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Monday, September 20th, 2010 | Author:

In states that have deregulation, there are many options with regards to energy suppliers.  As you look to select a supplier, whether it’s IDT Energy or another company, you’ll want to keep a number of ideas in consideration.

Ask those that you know to find out which company they use and find out about their satisfaction levels.  Find out how long each company has been in business to see how solid their reputation is.  Learn, as well, about the financial strengths of parents of the suppliers you might consider.  Find out if each company is a public company.

Other ideas include visiting your state’s PUC website and check for the number of complaints against the supplier.  Make sure, as well, to take into consideration the number of customers the company has when looking at the importance of the number of complaints.

You’ll feel more comfortable and confident making a decision about an energy supply company after taking the time to research into your various choices.

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Friday, July 09th, 2010 | Author:

double glazed windowsPeople love their windows. Windows allow us to be in the privacy of our homes but still feel attached to the world we live in. Light comes into our homes through our windows, as well as the view. But that is not the only thing that comes into our homes through our windows. Windows are one of the poorest insulating materials in our homes, letting in unwanted heat in the summer and undesirable cold in the winter. So what is there to do about it?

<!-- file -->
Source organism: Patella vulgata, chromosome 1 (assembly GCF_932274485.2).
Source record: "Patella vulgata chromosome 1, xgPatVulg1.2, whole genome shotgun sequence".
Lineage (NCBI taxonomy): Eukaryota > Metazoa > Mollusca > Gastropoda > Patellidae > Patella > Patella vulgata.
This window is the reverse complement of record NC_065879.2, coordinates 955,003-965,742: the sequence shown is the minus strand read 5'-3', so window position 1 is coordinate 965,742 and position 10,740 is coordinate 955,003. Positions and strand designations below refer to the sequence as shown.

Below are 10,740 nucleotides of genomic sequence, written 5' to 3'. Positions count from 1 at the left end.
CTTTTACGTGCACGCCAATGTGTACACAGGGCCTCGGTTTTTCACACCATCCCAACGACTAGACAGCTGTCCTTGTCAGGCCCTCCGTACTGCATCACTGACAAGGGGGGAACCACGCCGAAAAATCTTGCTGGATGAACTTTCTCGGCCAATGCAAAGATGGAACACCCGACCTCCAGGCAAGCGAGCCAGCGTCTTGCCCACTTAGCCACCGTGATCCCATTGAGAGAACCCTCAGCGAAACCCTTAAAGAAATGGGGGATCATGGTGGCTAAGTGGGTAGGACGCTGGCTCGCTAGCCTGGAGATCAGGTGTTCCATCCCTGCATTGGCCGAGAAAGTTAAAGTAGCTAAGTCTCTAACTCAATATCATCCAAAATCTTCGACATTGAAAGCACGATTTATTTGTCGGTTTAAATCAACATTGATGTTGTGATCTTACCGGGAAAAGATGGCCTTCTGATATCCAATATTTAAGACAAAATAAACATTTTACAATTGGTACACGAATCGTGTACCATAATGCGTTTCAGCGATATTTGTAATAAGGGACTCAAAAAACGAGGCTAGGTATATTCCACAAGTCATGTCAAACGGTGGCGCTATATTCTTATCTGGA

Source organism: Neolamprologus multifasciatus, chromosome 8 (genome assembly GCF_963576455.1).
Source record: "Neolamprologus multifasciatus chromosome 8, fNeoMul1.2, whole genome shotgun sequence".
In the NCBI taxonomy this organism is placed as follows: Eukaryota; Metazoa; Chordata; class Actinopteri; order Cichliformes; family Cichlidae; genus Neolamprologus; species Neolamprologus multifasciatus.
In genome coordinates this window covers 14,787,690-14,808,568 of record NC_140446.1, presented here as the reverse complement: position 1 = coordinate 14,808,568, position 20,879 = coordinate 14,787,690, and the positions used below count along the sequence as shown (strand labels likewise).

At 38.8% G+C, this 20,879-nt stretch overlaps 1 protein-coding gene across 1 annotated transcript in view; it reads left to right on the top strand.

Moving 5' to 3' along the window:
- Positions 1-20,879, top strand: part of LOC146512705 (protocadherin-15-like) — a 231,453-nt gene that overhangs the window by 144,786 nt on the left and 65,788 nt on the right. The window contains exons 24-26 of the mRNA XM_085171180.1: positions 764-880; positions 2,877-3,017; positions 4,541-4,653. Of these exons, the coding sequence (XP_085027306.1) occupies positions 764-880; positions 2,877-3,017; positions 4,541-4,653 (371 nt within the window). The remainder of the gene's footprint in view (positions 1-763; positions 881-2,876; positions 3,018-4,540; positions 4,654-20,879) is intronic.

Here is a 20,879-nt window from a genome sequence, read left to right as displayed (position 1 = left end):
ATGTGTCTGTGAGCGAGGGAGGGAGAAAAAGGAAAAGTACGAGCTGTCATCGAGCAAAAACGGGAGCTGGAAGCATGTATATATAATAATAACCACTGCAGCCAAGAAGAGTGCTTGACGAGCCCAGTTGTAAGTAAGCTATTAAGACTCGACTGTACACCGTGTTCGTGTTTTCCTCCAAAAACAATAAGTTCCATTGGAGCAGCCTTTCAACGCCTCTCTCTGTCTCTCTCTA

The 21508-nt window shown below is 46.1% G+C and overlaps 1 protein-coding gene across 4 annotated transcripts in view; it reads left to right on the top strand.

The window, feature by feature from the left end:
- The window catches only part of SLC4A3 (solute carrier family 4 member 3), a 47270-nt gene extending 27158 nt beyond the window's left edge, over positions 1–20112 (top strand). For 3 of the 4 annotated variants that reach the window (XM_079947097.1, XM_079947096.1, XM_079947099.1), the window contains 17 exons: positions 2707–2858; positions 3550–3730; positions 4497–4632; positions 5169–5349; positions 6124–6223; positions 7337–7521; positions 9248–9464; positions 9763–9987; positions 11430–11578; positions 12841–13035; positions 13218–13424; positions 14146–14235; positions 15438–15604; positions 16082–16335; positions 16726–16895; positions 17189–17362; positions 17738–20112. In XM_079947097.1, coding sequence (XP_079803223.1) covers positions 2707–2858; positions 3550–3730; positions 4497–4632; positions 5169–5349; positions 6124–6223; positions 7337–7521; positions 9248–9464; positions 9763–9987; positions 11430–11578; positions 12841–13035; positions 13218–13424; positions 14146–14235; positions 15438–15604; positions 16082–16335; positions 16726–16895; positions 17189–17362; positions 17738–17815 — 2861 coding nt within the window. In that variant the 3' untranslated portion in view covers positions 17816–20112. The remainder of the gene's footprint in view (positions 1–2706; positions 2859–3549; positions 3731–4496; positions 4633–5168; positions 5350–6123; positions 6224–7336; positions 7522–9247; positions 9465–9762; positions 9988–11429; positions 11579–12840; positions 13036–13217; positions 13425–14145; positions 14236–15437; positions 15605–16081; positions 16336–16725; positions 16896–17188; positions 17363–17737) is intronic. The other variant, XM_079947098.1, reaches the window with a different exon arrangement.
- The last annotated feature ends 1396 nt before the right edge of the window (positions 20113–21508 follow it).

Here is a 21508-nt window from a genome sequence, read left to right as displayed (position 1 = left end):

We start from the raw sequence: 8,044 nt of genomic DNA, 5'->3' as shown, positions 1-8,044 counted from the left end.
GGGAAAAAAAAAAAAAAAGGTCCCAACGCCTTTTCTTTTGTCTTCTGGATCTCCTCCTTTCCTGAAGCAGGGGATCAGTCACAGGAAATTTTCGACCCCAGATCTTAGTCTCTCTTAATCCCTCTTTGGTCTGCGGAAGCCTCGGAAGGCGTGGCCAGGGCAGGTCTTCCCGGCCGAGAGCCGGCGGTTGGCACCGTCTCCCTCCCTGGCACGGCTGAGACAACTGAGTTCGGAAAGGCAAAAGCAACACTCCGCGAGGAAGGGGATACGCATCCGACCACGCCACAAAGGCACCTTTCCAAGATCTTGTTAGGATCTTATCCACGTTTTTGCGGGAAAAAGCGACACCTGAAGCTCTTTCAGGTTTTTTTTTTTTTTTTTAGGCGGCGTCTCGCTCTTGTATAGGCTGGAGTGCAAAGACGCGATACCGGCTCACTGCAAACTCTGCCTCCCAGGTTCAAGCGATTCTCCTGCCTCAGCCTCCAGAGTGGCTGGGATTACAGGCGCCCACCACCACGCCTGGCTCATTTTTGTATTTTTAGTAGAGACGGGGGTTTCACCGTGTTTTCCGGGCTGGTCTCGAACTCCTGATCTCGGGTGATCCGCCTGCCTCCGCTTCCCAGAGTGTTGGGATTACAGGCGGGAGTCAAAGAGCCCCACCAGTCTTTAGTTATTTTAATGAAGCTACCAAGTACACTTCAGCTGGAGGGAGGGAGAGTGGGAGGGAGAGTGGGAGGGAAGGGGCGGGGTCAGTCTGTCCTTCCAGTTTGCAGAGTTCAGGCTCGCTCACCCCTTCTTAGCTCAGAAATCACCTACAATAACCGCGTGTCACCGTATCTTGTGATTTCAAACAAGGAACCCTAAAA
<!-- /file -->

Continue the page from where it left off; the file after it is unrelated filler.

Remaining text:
Luckily, today there are several things a homeowner can do. IDT Energy suggests a few ways windows can be improved to help you save money.

1.    Windows can be certified by Energy Star. Used with curtains and shade you can save 10% to 15% on your cooling bill in the summer.
2.    Double-pane windows add a lot of insulating power to your windows. Add high performance glass, and you have a great combination. The higher cost of these special windows can be offset when building a home because with these windows installed a smaller heating and cooling system is needed.
3.    Improve performance of windows you already have. If the cost of getting new, specialty windows is too high, try attaching  heavy-duty, clear plastic sheeting on a frame or tape clear plastic film to the inside of the window frames during the winter. Seal tightly for best effect.
4.    In the winter, open curtains during the day to let the warm sun’s rays into the house, and draw them closed at night to help keep the warm air in.
5.    Make sure the south facing windows are clean in the winter, to let in more of the sun’s warming rays.

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Friday, April 10th, 2009 | Author: